In addition to Marion Brown, the staffer who received the settlement, six other women claimed they either experienced or saw him touching and rubbing women in his office, making sexual advances toward them or making inappropriate remarks. One of them filed a lawsuit against him early this year and then withdrew it, saying she didn’t want to hurt Conyers’ reputation.
Another woman, Washington lawyer Melanie Sloan, also told the Free Press that Conyers had verbally mistreated her, forced her to babysit his children and, on one occasion, showed up at a meeting with her at his office in his underwear —though she didn’t consider it sexual harassment.
From accusation to resignation, Conyers’ colleagues went from being warily supportive, urging caution while an investigation by the House Ethics Committee was completed to issuing outright calls for his resignation, even from at least one fellow member of the Congressional Black Caucus,which he helped to create in 1971.
U.S. Rep. Jim Clyburn of South Carolina, who is the third-ranking Democrat in the House and had been a colleague of Conyers’ on the Congressional Black Caucus since 1993, called for him to resign shortly after similar calls by House Speaker Paul Ryan and Democratic Leader Nancy Pelosi.
Conyers’ lawyer, Arnold Reed, of Southfield, had reiterated on several occasions that the congressman was not ready to resign and wanted to see the ethics investigation completed.
But with allegations swirling not only over the harassment claims but his use of taxpayer funds to pay at least one settlement, he abruptly stepped down as the ranking Democrat on the House Judiciary Committee, a position he had held for more than two decades.
Then — with media reports that some members of the caucus were privately urging him to resign — he suddenly quit Washington, missing several votes, including one mandating sexual harassment training for members, as he headed back to Detroit and his family.
Conyers record in Congress
During his time in office, which he won with huge margins ever two years like clockwork, Conyers was considered one of the most liberal members of Congress, with a 100% rating from the American Civil Liberties Union, Planned Parenthood and the Human Rights Campaign.
The conservative Freedom Works gave him a 15% rating, while the Club for Growth and Americans for Prosperity give him ratings of 8% and 6% respectively.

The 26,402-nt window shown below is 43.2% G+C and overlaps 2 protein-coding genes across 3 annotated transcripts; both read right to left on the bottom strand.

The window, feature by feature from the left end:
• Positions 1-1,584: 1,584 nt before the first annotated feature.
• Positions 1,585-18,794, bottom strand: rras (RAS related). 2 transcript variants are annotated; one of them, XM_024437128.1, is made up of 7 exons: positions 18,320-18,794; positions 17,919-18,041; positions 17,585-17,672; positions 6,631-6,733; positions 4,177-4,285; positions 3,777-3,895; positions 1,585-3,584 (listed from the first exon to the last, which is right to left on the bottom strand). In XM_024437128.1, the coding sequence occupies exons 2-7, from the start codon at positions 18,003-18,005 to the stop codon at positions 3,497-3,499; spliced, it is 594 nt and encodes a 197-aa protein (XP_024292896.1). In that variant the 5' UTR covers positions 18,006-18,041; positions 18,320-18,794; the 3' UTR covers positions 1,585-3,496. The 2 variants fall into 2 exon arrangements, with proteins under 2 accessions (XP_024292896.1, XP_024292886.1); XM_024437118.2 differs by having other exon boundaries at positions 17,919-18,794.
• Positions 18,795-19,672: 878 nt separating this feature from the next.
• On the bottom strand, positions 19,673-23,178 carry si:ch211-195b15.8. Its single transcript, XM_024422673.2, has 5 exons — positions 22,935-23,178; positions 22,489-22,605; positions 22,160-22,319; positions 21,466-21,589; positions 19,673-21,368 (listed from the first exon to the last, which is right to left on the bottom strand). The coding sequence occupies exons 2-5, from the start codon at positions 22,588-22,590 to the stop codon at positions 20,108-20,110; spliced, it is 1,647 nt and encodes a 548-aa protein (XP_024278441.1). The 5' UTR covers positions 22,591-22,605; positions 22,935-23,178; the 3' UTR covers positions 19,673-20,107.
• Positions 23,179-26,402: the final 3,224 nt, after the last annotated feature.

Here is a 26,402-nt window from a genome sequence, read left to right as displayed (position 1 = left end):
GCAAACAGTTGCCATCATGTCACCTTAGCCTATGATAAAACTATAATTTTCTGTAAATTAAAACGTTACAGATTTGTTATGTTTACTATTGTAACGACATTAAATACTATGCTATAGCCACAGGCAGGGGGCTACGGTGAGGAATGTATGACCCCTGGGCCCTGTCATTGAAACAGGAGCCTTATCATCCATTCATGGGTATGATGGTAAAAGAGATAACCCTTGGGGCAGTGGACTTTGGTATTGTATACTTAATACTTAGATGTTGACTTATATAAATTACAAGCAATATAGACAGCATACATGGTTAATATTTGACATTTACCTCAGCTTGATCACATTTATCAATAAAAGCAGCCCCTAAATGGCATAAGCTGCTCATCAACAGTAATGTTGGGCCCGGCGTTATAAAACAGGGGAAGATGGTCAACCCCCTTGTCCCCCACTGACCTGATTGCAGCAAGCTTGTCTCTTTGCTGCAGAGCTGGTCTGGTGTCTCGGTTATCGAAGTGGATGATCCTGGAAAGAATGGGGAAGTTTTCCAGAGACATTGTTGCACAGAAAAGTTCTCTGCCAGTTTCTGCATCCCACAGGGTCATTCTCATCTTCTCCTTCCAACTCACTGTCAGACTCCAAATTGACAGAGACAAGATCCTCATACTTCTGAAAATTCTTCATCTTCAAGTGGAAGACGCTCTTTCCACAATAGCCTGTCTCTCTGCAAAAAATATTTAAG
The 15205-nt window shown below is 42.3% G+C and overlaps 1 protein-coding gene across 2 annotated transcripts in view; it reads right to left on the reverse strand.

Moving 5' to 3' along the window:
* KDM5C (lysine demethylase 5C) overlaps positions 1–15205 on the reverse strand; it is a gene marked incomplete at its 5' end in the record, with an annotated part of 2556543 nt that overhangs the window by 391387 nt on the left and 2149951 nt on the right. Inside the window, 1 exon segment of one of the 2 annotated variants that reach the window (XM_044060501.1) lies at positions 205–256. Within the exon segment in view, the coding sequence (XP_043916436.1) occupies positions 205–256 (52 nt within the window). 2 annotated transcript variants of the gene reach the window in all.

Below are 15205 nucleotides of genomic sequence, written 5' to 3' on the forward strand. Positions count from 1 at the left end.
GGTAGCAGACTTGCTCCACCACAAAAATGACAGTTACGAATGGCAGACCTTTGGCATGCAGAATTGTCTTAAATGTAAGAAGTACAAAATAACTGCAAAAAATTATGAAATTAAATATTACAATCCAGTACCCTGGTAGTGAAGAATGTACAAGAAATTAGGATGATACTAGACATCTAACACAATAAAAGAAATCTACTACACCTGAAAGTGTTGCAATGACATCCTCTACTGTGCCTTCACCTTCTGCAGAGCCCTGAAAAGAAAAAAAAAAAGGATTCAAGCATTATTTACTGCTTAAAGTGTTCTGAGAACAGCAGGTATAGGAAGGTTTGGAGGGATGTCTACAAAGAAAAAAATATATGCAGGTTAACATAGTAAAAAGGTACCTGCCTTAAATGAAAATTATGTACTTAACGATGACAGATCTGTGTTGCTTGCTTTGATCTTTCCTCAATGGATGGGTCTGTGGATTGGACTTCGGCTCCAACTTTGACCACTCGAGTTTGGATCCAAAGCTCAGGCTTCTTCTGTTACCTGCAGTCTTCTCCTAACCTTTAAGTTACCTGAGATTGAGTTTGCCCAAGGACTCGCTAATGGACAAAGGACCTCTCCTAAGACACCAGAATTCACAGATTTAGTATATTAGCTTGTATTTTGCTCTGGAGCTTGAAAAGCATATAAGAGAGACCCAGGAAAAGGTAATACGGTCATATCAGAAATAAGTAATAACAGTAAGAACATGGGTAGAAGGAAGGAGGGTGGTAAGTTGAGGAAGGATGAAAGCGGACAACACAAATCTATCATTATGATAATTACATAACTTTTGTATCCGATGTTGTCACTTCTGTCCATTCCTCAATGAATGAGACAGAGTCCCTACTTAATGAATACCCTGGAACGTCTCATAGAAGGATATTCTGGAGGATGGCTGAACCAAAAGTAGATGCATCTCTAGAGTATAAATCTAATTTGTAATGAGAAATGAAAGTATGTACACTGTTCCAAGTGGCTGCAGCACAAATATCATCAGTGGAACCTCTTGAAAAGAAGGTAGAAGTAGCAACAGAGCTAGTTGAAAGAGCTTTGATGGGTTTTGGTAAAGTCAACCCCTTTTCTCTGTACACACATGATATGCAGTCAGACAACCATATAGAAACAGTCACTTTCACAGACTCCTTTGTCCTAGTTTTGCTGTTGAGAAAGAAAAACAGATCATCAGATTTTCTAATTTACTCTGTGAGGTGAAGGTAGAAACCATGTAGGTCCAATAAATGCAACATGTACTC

Conyers, however, had already come under scrutiny twice from the House Ethics Committee in Congress for possible transgressions in his office.
In 2003, the Free Press reported on complaints from six unnamed Conyers aides who said they were forced to work on various campaigns, including a failed legislative campaign for Conyers’ wife, Monica, on government time. A follow-up Ethics Committee report, however, focused on allegations that the congressman used staff to babysit his sons, help his wife with her law studies and chauffeur him to private events.
Conyers’ office denied the accusations and eventually reached a deal to ensure staff knew where their responsibilities began and ended.
In 2014, Conyers nearly didn’t get the chance to run for reelection because of irregularities in the petitions he filed to run for office. Wayne County Clerk Cathy Garrett said he had used ineligible people to gather signatures, but a federal court disagreed and the state Legislature passed a law that people who collected signatures didn’t need to be registered voters.
Free Press Washington Bureau reporter Todd Spangler contributed to this report.
Contact Kathleen Gray: email@example.com or on Twitter @michpoligal
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He told the Mail On Sunday: “Just for the record, my arrest was probably one of the best things that ever happened to me. It probably saved my life.”
Townshend explained that he had been putting off having a bowel cancer check until cops raided his home.
He added: “While I was waiting for the police to go through my computers I decided to have that long-postponed colonoscopy. The doctor showed me the polyp. He said ‘this would have killed you in six months’. So it sort of saved my life.”
Townshend, who survived abuse as a child, said the stigma of his brush with the law still haunts him.